Sixty second writing tips: writing by layers

One of the techniques I use to get structured written content assembled quickly is to write it in layers.

If you’re daunted by the complexity of what you have to write – be it non-fiction or the complexities of a novel with of its character arcs, plot, dialogue, need for pacing and so forth, try this.

I’ll often start with the skeleton of a chapter or sequence – the main thrust of what I want to say.

Then I’ll go back and add a layer – add nuances to the argument, build points or add detail. It might be a particular type of detail, for instance.

Then I’ll go back again – and add another layer, like ‘colour’.

About this time I’ll often re-style it around the more complex nature of the content.

I guess the analogy is similar to sculpture or painting – you start with the broadest strokes covering the whole canvas, then go back and detail it in sequence.

It’s the inverse of the method by which you totally finish one part before moving on to the other. The advantage is that it gives you that structural overview from the outset.

Does this work for you? Have you ever tried this approach before?

Copyright © Matthew Wright 2013

9 thoughts on “Sixty second writing tips: writing by layers

    1. The initial overview/cast usually helps define the underlying thrust of the argument, the rest follows on the back of the detailing. Sometimes I’ll discover something along the way that demands a re-cast, but not always.


  1. You are spot on with the painting analogy. I was a fine are major, and painting was my specialty. I found that I naturally fall into the layering approach with my writing as well. Funny that I hadn’t compared it to my approach to painting until I read this post. 🙂


    1. I find the comparisons between the drawn arts, music and writing to be pretty much direct – all, to me, are the same thing; ways an author/artist/composer can express their own emotional concepts in a way that invokes an emotion in the recipient. Ideally, an intended one. In art, I see this myself particularly in impressionism – the deliberate effort to invoke a mood in the watcher through capturing the effects of light. That in turn was take up by Claude Debussy, who thought sound and timbre could be used to create a vision of colour in the mind of his listeners. When it comes to writing, to me a lot of 1930s material, Hemingway particularly, simply shouts ‘modernism/deco’. They all go together… I don’t know if others think the way I do, but I find the cross-pollenation very useful as a writer.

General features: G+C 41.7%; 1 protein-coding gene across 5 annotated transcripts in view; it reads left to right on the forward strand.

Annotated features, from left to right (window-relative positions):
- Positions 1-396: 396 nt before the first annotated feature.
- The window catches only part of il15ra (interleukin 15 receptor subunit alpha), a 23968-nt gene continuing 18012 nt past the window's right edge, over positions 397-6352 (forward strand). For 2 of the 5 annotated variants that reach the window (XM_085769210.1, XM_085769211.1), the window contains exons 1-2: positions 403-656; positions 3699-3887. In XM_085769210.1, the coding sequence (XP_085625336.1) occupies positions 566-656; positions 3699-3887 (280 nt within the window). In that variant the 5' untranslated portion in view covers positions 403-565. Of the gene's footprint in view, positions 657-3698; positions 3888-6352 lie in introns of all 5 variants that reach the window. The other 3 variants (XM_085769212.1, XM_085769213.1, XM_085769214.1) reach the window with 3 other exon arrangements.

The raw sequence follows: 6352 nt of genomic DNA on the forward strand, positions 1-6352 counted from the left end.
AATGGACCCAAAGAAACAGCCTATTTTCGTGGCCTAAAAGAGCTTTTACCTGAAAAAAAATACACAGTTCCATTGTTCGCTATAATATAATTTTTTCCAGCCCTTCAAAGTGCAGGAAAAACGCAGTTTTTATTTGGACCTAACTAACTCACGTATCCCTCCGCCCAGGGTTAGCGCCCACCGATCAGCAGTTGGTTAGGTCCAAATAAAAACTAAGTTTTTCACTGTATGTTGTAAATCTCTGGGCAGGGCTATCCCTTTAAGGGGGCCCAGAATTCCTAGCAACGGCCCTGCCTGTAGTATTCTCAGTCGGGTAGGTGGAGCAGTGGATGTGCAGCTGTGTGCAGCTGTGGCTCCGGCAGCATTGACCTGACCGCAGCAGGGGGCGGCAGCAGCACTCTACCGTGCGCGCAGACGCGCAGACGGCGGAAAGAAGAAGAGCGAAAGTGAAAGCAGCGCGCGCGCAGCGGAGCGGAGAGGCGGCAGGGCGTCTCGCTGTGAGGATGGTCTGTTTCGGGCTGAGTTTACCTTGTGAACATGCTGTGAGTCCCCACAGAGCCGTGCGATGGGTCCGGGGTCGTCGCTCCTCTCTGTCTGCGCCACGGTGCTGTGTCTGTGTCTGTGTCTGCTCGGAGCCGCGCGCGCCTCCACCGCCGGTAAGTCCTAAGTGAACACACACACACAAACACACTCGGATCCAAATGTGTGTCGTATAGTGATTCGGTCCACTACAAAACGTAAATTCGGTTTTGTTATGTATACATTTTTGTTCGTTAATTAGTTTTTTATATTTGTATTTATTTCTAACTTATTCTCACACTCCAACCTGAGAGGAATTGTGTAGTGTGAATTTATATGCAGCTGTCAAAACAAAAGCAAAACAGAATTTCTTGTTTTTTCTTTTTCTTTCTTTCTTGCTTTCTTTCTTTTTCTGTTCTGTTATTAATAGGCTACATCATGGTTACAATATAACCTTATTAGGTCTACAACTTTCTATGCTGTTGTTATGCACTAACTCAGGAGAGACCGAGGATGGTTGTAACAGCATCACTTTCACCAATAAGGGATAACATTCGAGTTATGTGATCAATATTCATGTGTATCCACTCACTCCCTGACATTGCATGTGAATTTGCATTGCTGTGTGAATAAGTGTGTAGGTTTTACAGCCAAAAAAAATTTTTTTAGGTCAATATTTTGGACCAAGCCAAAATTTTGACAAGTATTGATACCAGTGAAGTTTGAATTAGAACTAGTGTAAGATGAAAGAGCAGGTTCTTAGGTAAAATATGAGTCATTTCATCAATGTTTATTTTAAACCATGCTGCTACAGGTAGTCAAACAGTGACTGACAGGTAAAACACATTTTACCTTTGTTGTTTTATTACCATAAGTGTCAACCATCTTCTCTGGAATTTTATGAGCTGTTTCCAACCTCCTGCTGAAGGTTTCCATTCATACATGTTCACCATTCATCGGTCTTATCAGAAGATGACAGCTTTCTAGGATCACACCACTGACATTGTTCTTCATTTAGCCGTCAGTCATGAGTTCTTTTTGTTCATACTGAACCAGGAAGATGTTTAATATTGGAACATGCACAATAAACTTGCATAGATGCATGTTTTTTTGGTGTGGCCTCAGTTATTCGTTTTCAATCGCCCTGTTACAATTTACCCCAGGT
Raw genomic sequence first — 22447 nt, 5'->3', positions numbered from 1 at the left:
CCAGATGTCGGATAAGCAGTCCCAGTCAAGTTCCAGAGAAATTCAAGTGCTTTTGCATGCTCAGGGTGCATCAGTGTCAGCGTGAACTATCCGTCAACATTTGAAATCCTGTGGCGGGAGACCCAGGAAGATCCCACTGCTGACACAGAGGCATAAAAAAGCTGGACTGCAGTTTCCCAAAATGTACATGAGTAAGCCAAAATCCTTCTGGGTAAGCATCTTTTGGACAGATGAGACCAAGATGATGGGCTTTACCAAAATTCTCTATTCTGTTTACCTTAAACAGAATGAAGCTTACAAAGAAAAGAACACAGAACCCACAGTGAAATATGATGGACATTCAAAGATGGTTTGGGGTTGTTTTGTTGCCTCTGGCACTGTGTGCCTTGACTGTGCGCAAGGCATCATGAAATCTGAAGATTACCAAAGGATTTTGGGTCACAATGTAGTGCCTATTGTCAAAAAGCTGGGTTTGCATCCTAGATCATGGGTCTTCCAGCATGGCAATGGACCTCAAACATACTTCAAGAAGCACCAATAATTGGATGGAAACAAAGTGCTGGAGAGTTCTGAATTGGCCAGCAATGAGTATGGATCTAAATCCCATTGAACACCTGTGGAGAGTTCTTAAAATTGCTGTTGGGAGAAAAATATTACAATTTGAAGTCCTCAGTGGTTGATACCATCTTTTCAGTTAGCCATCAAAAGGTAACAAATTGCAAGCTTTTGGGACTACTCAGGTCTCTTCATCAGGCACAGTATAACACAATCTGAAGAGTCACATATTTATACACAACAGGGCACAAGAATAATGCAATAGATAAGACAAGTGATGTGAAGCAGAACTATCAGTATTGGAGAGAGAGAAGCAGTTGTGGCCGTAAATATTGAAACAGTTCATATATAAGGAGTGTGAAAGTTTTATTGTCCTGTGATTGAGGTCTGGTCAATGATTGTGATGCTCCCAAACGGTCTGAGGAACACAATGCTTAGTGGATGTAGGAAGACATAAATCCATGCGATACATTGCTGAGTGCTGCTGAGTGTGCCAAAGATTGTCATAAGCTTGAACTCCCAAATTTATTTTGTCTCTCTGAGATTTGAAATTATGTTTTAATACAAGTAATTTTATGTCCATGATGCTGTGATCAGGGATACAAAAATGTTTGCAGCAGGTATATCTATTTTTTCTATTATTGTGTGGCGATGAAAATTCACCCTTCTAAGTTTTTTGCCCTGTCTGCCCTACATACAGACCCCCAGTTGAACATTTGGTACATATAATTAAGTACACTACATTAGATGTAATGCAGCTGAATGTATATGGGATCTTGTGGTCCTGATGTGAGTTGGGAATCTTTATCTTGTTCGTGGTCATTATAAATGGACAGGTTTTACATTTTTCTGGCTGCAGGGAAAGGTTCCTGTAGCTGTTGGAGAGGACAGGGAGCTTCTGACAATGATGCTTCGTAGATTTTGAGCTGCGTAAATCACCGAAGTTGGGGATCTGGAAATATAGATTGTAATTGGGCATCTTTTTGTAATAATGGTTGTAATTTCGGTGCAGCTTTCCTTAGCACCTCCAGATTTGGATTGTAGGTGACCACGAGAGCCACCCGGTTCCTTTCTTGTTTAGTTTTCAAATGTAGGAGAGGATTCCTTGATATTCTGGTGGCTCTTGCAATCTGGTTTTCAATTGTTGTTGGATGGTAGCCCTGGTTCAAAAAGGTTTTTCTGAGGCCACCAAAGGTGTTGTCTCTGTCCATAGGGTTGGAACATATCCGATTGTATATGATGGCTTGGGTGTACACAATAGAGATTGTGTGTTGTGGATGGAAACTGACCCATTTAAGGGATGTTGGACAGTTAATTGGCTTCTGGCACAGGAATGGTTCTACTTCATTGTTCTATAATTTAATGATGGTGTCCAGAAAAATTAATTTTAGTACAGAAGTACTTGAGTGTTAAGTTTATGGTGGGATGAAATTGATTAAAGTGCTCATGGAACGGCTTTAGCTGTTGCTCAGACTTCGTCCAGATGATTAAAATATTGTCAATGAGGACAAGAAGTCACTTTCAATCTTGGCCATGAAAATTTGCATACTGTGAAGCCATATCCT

2. I have never thought of it that way. With Hold the Faith, and now the second book, I suppose I do something like layers… just never thought of it like that. I am on another ‘run through’ of book 2 at the moment. I guess that will be another layer. Thank you for making me think:)


  3. Great post. Thanks Matthew. There are times when writers do things without thinking about what they are doing and know methods and tricks they forget and don’t use often enough. I find I go back and edit the last 1500 or so words to pick up the thread of where I want to go and get into my stride again. I have realised that what I do at that time is add the layers you have talked about in this post. So thanks for strengthening the point.


  4. I’ve never thought about it that way, but now that I’m reading this I realize I do tend to write in layers, to a certain extent. When I’m feeling blocked or stuck on a scene, I definitely start with the spine of the chapter/novel and fill it in after another run-through – it gives me a chance to focus my thoughts and really understand what needs to happen at a level of detail greater than what an outline or a story-board might capture. Great post! I’ll have to give it a try on a more conscious level next time!


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